The day after WikiLeaks founder Julian Assange was granted bail and walked free – well, subject to various conditions – from court, two articles sum up the attitude of the establishment and that of the individual.
In the WaPo, Daniel Ellsberg, instrumental in releasing the so-called Pentagon Papers back in 1971, spoke in full support not only of Assange, but also Private Bradley Manning, who is alleged to have obtained the information that was then passed to WikiLeaks.
Ellsberg has been unequivocal in that support: putting the information in the public domain was “exactly the right thing” to do, “they provided a very valuable service”, and pursuing Assange while not moving against the media outlets that published confidential information was wrong “Anyone who believes Julian Assange can be distinguished from the New York Times ... is on a fool’s errand”.
Ellsberg, against whom charges were ultimately thrown out, had leaked a report which laid bare the way in which successive US Administrations had misled their Citizens over the adventure in Vietnam. Given that the conflict was still in progress when the leak occurred, it might be concluded that what he did was rather more deserving of prosecution. Perhaps there is a lesson there for the more hawkish commentators in the US, should they wish to learn it.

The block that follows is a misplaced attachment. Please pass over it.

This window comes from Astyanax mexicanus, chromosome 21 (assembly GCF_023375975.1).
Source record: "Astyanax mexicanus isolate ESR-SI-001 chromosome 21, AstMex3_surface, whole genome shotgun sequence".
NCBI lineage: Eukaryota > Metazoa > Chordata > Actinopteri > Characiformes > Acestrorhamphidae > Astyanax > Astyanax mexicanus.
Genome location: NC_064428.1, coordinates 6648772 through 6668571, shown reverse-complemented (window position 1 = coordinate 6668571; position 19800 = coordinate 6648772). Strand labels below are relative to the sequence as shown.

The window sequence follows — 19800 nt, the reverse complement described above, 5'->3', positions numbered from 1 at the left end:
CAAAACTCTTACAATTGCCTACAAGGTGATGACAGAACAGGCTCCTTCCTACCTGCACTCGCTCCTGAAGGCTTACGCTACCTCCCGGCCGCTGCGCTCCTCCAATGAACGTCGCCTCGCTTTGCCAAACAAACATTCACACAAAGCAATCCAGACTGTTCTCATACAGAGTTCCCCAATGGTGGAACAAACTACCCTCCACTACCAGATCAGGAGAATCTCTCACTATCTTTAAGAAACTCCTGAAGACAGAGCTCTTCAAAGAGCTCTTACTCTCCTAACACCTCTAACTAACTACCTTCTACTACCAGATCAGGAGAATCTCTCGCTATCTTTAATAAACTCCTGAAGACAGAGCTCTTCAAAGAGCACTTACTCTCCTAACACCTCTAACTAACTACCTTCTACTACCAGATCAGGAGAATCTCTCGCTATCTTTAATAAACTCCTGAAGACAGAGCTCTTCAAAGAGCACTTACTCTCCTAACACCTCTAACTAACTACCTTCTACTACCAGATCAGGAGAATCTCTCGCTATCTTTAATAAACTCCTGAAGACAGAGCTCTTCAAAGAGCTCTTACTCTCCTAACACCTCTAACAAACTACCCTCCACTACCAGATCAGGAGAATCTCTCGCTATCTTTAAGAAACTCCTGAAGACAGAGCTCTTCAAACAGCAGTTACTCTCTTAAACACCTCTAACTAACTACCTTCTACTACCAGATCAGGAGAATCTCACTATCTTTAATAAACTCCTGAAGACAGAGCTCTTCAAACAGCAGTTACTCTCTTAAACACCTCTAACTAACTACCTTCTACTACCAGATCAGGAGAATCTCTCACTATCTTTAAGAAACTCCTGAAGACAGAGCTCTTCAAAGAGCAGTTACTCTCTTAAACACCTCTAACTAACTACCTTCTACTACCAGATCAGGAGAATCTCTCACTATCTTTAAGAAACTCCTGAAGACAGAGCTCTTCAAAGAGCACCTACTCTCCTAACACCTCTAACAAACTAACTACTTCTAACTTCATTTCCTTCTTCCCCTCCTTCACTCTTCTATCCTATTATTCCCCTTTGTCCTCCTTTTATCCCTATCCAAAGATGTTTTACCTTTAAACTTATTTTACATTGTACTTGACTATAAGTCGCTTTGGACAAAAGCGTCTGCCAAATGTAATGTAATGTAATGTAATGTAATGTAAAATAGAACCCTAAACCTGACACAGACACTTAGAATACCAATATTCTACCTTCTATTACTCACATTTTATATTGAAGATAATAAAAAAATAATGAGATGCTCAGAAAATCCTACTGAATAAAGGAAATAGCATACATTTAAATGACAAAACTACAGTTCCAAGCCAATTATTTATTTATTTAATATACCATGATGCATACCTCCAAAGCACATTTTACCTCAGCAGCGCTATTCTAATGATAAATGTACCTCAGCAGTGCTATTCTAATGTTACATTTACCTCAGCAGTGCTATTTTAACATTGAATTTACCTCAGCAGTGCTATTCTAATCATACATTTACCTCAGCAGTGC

In the UK, however, there is no wish to learn within the domain of the legendarily foul mouthed Paul Dacre. Today’s Daily Mail shows that the Dacre view is that Assange is guilty of, well, something: the piece lifts content directly from US gossip site Gawker (one hopes that the Mail paid them for it voluntarily) which had published details of emails sent by Assange to a young woman he met some years ago.
The emails are denounced by “Daily Mail Reporter” – for which, read “whoever is at the front of the cab rank when Dacre demands a hatchet job to order” – as “stalkery”. So did Assange stalk the woman concerned? Well, no he didn’t. The Mail goes on to describe a “stalkery courtship”. So was there a courtship? No, there was not.
So what is the point of publishing the emails? Simples. The impression has to be given that Assange could be guilty of the offences alleged against him by prosecutors in Sweden, despite nothing the Mail has published being relevant to the case. No smoke without fire, two plus two equals, well, you know what, and as a clincher, he’s supported by lots of rotten lefties. Daily Mail readers are now expected to draw the correct conclusion.
And then Dacre will wonder why the Ellsberg view gains traction – which it will.